Abdorrahman Boroumand Center

for Human Rights in Iran

Omid, a memorial in defense of human rights in Iran
One Person’s Story

Hamid Javid


Nationality: Iran
Religion: Presumed Muslim
Civil Status: Unknown


Date of Killing: June 10, 1992
Location of Killing: Mashhad, Khorasan\Khorasan-e Razavi Province, Iran
Mode of Killing: Unspecified execution method
Charges: Unspecified offense; Sedition and/ or threat to public security

About this Case

News of the execution of Mr. Hamid Javid, along with three other individuals*, was reported by the Kayhan newspaper on June 10, 1992. Information regarding the execution of Mr. Hamid Javid was also published in a report by the Special Representative of the United Nations’ Commission on Human Rights published on January 28, 1993. The report is entitled Final Report on the Situation of Human Rights in the Islamic Republic of Iran by the Special Representative of the Commission on Human Rights, Mr. Reynaldo Galindo Pohl, pursuant to Commission resolution 1992/67 of 4 March 1992 (E/CN.4/1993/41). The report contains a letter from the Permanent Representative of the Islamic Republic of Iran to the United Nations dated November 24, 1992 regarding the execution of Mr. Javid and the other three individuals.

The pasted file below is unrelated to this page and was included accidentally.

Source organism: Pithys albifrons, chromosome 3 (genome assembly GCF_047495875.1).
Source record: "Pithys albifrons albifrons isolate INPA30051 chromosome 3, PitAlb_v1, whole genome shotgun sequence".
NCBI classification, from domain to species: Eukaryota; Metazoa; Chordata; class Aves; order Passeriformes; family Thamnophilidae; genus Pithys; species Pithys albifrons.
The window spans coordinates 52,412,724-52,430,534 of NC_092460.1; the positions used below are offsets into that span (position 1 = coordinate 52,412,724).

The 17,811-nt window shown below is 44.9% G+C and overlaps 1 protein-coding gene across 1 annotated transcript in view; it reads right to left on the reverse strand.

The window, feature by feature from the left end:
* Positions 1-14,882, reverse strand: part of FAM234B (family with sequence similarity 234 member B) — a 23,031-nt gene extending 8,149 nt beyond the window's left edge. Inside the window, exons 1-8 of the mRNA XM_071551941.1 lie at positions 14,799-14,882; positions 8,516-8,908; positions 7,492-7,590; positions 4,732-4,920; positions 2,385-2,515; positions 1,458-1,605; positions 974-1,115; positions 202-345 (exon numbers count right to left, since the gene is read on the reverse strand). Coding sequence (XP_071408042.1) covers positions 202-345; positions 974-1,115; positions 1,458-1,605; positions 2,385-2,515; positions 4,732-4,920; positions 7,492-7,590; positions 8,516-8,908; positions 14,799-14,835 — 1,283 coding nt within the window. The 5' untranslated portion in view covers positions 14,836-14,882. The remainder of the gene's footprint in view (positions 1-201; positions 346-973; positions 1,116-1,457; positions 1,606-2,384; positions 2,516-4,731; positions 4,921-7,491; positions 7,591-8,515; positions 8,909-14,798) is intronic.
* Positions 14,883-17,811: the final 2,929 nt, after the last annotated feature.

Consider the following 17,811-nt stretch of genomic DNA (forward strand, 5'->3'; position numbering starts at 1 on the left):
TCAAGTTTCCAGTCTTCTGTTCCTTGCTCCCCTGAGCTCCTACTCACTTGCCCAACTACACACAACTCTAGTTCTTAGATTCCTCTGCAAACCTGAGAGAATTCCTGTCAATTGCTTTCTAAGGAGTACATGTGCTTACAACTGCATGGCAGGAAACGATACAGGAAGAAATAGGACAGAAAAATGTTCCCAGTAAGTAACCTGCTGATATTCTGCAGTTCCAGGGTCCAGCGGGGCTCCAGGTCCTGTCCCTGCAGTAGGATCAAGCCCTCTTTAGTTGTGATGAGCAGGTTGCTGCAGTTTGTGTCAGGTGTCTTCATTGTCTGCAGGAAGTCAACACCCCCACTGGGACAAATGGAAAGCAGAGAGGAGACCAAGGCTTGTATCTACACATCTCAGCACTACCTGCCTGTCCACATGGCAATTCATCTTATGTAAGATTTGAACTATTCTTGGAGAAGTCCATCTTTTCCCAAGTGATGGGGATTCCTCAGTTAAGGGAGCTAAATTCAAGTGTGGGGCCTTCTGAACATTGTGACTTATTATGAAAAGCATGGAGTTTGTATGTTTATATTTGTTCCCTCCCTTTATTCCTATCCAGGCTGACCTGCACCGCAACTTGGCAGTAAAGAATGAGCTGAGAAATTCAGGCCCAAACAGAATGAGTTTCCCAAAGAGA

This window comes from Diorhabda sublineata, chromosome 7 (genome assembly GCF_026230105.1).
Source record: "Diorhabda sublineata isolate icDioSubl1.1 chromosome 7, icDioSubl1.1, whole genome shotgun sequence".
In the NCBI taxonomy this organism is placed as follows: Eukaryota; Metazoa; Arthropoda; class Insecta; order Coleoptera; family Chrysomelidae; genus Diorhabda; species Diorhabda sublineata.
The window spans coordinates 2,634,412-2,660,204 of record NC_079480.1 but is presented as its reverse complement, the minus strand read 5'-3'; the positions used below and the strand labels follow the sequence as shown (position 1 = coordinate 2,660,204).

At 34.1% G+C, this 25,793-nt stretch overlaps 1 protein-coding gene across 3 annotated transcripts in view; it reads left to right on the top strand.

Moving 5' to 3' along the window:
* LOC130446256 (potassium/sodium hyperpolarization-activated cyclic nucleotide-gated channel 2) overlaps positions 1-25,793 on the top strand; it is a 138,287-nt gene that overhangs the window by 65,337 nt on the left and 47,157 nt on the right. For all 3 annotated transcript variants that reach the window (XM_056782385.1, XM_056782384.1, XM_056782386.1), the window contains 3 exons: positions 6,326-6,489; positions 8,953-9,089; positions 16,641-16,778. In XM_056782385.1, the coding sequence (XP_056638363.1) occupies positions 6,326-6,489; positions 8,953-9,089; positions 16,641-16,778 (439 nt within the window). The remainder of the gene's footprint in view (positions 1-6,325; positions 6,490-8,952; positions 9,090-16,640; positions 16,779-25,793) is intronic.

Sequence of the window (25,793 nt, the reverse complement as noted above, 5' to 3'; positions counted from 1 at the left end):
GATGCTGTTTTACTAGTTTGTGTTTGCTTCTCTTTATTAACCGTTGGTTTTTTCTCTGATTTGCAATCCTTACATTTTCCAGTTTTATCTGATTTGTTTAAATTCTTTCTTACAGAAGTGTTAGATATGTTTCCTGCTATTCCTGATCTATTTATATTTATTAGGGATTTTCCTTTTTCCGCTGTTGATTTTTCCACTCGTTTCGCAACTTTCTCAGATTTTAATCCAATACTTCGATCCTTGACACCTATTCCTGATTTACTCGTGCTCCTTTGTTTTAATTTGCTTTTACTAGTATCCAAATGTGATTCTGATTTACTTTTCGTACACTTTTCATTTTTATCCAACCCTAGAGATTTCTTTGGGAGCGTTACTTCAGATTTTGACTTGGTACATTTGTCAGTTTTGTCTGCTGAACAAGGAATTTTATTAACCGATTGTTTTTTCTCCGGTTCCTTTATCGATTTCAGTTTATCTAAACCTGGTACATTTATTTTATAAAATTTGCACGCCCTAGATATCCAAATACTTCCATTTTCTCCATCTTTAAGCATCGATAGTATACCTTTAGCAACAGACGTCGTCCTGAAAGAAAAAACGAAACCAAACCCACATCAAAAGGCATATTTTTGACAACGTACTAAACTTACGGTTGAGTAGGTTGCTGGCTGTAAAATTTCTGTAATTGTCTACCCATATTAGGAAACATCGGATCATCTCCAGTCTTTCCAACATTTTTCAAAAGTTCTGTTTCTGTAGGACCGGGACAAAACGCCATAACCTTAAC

The executions of Mashhad, and the May shantytown rioting that led to it, were also reported by human rights organizations such as Amnesty International (June 15, 1992) and the Lawyers Committee for Human Rights (The Justice System of the Islamic Republic, May 1993). The Christian Science Monitor of June 2, 1992 described the rioting based on an Associated Press report. Additional information was provided to the Boroumand Foundation by a person who resided in Mashhad in 1992.

In the spring of 1992, demonstrators in several Iranian cities including Shiraz, Arak, and Mashhad, protested following incidents opposing authorities by angry residents. These protests, during which several people were killed, led to hundreds of arrests and the execution of at least 8 demonstrators.